In retrospect, I feel like my midwife was way to cautious and im wondering if it's because I intimidated her as a physician. Many of my friends delivered with her and did not have similar issues. Im starting to wonder if she had been looking for a reason to have me deliver in the hospital from the start (did she rupture to see if i had meconium, which was a reason for transfer as per their protocol? Why did she consider a single variable decel a reason to transfer? I looked at her notes at my follow up visit and there was nothing in writing that justified a transfer. She had moved to a different practice in another city between my delivery and my post partum visit, so i never got to ask her)<br><br>
All this to say... I don't know how to approach my next labor. I feel I should have trusted my instinct and refused to be transfered. But at the same time, I clearly remember my brain not functionning 100% and feeling really fuzzy at some point, i know my judgement was not optimal (ah, those endorphines...)<br>
I want to be involved in my own delivery, but I don't want to take over. I don't know how to balance those two things...<br>
Any advice? (sorry for the novel length post)
 

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I don't really have any suggestions to offer, but I'd try cross posting this in "Birth and Beyond", I think you'd get some really good perspective there too.
 

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I'm a strong, assertive, independent woman, and I thought I had prepared a LOT for my first hospital birth. I knew a lot, and had definite ideas about what I wanted. But, once I was actually there and in labor, I became a wimp.<img alt="" class="inlineimg" src="http://www.mothering.com/discussions/images/smilies/redface.gif" style="border:0px solid;" title="Embarrassment"> Not about laboring, but about standing up to the hospital staff. I was like "yah, okay, whatever..." about everything, because I just wanted to be left alone. Luckily, dh and my doula would stop and ask "What are our other options?" etc. So, I understand how it happens that you are in that labor bubble, highly suggestible, and just kind of go along with everything.<br><br>
I think you were right about wanting to get out of that "doctor" role and just be a woman in labor. But, you still need an advocate. So, for next time, what about hiring a doula? I think it might help a lot. The doula would be the labor companion you were really looking for in a midwife: someone you know and have a good relationship with. She could help you with the laboring part, without being the person making medical decisions, so you could talk to her honestly without worrying you were becoming "the doctor" and stepping on her toes. She would know your birth wishes, and could kind of slow things down and ask you if that's for sure what you want.<br><br>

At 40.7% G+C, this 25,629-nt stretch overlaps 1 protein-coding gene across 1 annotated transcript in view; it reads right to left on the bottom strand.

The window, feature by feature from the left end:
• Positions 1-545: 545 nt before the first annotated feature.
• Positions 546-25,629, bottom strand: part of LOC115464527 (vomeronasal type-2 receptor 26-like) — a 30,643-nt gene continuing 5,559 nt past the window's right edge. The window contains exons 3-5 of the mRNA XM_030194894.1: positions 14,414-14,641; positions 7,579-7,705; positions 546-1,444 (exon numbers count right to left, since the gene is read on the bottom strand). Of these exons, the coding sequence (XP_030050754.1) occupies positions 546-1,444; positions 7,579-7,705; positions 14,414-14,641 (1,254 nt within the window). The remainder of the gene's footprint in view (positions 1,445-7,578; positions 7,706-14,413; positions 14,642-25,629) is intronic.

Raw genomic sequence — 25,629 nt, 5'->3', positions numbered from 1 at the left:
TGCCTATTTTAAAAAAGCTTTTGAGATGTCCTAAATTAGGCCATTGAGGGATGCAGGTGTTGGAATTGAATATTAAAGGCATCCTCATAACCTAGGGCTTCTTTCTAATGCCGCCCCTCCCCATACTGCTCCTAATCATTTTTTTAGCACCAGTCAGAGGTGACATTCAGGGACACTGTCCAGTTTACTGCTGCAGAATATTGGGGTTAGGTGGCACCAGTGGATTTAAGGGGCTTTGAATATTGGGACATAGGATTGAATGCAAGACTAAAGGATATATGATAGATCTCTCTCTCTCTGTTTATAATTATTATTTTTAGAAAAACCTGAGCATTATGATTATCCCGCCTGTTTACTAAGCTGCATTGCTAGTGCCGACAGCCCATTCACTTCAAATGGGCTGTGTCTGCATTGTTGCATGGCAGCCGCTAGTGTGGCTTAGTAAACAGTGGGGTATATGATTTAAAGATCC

You could also plan to labor at home as long as possible with your doula there to help you, and notice those red flags that indicate it's time to go to the hospital. Or, maybe do a homebirth this time, so you are in your own familiar environment, which might make things easier for you.<br><br>
Also, keep in mind that as a woman in labor, you have a right to have opinions and preferences that are different from your caregiver's... whether you are a doctor or not. <img alt="" class="inlineimg" src="http://www.mothering.com/discussions/images/smilies/winky.gif" style="border:0px solid;" title="Wink"> Don't be afraid to refuse something that's not necessary just because you don't want it. You don't <i>need</i> a "better" reason. It is not your job to make your caregiver feel more comfortable or less threatened or what have you. Cooperating in every way with your mw obviously did not make her any more comfortable with the situation, so what did it gain you, really, except an unnecessary transfer?
 

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I second honeybee...hire a doula. See her throughout the pregnancy & get to know her. She is familiar with the process and her only job is to be there for you! She can be your voice when you are in "the zone."